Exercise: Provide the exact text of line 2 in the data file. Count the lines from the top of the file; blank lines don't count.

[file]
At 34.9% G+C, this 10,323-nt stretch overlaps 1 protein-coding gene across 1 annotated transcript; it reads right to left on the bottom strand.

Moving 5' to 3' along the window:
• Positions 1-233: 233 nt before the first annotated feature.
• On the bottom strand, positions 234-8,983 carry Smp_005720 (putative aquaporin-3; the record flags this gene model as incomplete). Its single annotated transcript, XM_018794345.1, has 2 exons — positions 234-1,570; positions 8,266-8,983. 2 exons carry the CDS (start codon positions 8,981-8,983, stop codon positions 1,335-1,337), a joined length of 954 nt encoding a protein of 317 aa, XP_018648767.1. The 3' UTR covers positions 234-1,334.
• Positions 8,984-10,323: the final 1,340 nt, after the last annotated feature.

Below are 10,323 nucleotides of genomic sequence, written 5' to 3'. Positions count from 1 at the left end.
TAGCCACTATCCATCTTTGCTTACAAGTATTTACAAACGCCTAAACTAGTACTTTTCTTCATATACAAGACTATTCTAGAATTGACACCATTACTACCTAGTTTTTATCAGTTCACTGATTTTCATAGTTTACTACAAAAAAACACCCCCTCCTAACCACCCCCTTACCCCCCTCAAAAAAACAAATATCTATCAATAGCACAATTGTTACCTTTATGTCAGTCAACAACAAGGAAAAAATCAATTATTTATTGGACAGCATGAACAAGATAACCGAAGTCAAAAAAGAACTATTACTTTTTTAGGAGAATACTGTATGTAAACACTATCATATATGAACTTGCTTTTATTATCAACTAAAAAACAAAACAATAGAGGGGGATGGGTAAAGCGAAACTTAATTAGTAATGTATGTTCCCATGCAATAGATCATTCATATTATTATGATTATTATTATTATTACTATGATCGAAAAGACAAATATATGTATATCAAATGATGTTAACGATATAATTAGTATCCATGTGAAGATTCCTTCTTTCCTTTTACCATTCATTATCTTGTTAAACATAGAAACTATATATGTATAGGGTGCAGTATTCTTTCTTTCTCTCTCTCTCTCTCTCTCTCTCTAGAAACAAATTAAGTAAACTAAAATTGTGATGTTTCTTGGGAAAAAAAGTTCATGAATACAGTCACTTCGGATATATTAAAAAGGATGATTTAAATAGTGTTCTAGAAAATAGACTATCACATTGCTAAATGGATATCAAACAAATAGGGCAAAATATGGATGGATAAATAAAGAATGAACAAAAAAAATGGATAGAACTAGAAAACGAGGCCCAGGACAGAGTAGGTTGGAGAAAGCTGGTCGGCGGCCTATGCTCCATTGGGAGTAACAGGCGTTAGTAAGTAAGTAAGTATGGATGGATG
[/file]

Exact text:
Moving 5' to 3' along the window: